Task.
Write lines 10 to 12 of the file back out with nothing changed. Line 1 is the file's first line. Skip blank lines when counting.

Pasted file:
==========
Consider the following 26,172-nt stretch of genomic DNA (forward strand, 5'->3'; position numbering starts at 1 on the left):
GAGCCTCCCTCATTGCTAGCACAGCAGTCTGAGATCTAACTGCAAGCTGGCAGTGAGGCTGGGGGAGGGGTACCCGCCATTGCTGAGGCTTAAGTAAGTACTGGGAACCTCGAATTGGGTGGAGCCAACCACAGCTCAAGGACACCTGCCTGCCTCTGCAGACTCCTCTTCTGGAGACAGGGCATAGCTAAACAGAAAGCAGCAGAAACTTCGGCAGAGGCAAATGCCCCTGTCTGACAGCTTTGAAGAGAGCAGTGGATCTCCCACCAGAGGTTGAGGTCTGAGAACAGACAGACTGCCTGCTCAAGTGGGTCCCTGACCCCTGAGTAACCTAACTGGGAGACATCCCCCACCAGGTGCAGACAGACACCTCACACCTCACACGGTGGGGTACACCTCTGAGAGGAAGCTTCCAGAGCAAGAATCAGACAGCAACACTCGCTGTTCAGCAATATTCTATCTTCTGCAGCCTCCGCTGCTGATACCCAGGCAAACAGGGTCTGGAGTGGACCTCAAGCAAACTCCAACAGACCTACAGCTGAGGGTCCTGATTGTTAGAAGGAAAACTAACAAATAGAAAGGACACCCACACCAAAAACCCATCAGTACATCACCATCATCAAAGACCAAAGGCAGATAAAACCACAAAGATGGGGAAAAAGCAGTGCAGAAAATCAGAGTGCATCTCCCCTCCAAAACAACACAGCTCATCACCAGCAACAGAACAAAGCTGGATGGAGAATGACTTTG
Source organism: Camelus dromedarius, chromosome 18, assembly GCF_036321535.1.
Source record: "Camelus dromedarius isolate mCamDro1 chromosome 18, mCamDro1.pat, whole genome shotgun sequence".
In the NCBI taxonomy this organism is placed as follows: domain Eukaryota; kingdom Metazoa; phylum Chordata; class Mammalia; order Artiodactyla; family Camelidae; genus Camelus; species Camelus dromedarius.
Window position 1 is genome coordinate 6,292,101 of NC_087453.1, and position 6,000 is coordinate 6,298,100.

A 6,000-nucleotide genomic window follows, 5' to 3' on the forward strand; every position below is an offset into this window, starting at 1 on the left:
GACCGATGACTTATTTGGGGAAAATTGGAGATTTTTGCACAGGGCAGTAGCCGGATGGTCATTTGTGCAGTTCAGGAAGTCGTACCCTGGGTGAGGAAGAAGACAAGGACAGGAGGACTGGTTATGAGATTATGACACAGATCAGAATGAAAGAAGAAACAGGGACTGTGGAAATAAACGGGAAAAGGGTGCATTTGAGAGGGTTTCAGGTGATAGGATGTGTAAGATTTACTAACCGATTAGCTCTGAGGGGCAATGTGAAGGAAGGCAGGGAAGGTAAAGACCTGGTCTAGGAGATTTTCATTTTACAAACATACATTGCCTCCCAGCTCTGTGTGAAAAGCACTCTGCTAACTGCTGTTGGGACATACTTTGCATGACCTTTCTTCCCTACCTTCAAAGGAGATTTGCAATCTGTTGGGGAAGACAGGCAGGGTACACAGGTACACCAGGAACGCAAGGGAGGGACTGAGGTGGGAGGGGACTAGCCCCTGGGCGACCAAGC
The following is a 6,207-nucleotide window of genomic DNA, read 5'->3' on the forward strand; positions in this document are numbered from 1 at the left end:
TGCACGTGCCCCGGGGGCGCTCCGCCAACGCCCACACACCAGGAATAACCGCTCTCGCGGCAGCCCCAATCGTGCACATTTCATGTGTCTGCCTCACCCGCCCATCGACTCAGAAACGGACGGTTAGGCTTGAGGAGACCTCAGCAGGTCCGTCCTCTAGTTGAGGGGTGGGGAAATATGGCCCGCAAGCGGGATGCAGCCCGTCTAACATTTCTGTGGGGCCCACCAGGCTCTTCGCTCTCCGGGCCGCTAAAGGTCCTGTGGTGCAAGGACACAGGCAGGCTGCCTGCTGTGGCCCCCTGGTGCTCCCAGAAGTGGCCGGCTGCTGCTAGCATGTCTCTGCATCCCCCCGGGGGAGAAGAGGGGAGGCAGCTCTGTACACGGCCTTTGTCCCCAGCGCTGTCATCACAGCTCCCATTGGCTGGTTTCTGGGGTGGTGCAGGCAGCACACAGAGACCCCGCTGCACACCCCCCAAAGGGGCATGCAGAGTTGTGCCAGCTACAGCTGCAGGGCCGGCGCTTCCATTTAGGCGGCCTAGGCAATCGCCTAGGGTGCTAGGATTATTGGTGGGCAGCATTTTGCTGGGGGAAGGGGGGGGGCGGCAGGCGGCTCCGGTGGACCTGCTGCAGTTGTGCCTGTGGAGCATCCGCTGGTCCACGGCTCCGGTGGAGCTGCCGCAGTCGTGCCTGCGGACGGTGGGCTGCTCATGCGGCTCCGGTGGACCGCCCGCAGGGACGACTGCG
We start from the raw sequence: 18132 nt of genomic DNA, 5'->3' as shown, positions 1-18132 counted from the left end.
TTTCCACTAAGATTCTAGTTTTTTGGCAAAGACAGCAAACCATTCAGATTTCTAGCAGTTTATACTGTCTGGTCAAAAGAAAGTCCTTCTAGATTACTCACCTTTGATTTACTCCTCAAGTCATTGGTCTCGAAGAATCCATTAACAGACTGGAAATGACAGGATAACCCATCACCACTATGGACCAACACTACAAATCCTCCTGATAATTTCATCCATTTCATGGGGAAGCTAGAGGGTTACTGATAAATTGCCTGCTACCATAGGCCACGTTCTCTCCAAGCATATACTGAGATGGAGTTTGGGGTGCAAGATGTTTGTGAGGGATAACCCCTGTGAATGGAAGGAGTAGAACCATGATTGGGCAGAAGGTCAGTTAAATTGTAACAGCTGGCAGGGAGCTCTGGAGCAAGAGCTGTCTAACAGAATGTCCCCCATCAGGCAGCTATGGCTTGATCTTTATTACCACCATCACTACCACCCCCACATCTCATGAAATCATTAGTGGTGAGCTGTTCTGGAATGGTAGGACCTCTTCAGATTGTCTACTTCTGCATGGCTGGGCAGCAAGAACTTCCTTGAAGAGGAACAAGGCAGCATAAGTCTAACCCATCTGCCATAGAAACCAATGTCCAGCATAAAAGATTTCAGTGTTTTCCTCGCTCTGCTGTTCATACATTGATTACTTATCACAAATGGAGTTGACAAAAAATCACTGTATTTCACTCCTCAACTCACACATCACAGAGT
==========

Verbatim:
TGCACGTGCCCCGGGGGCGCTCCGCCAACGCCCACACACCAGGAATAACCGCTCTCGCGGCAGCCCCAATCGTGCACATTTCATGTGTCTGCCTCACCCGCCCATCGACTCAGAAACGGACGGTTAGGCTTGAGGAGACCTCAGCAGGTCCGTCCTCTAGTTGAGGGGTGGGGAAATATGGCCCGCAAGCGGGATGCAGCCCGTCTAACATTTCTGTGGGGCCCACCAGGCTCTTCGCTCTCCGGGCCGCTAAAGGTCCTGTGGTGCAAGGACACAGGCAGGCTGCCTGCTGTGGCCCCCTGGTGCTCCCAGAAGTGGCCGGCTGCTGCTAGCATGTCTCTGCATCCCCCCGGGGGAGAAGAGGGGAGGCAGCTCTGTACACGGCCTTTGTCCCCAGCGCTGTCATCACAGCTCCCATTGGCTGGTTTCTGGGGTGGTGCAGGCAGCACACAGAGACCCCGCTGCACACCCCCCAAAGGGGCATGCAGAGTTGTGCCAGCTACAGCTGCAGGGCCGGCGCTTCCATTTAGGCGGCCTAGGCAATCGCCTAGGGTGCTAGGATTATTGGTGGGCAGCATTTTGCTGGGGGAAGGGGGGGGGCGGCAGGCGGCTCCGGTGGACCTGCTGCAGTTGTGCCTGTGGAGCATCCGCTGGTCCACGGCTCCGGTGGAGCTGCCGCAGTCGTGCCTGCGGACGGTGGGCTGCTCATGCGGCTCCGGTGGACCGCCCGCAGGGACGACTGCG
We start from the raw sequence: 18132 nt of genomic DNA, 5'->3' as shown, positions 1-18132 counted from the left end.
TTTCCACTAAGATTCTAGTTTTTTGGCAAAGACAGCAAACCATTCAGATTTCTAGCAGTTTATACTGTCTGGTCAAAAGAAAGTCCTTCTAGATTACTCACCTTTGATTTACTCCTCAAGTCATTGGTCTCGAAGAATCCATTAACAGACTGGAAATGACAGGATAACCCATCACCACTATGGACCAACACTACAAATCCTCCTGATAATTTCATCCATTTCATGGGGAAGCTAGAGGGTTACTGATAAATTGCCTGCTACCATAGGCCACGTTCTCTCCAAGCATATACTGAGATGGAGTTTGGGGTGCAAGATGTTTGTGAGGGATAACCCCTGTGAATGGAAGGAGTAGAACCATGATTGGGCAGAAGGTCAGTTAAATTGTAACAGCTGGCAGGGAGCTCTGGAGCAAGAGCTGTCTAACAGAATGTCCCCCATCAGGCAGCTATGGCTTGATCTTTATTACCACCATCACTACCACCCCCACATCTCATGAAATCATTAGTGGTGAGCTGTTCTGGAATGGTAGGACCTCTTCAGATTGTCTACTTCTGCATGGCTGGGCAGCAAGAACTTCCTTGAAGAGGAACAAGGCAGCATAAGTCTAACCCATCTGCCATAGAAACCAATGTCCAGCATAAAAGATTTCAGTGTTTTCCTCGCTCTGCTGTTCATACATTGATTACTTATCACAAATGGAGTTGACAAAAAATCACTGTATTTCACTCCTCAACTCACACATCACAGAGT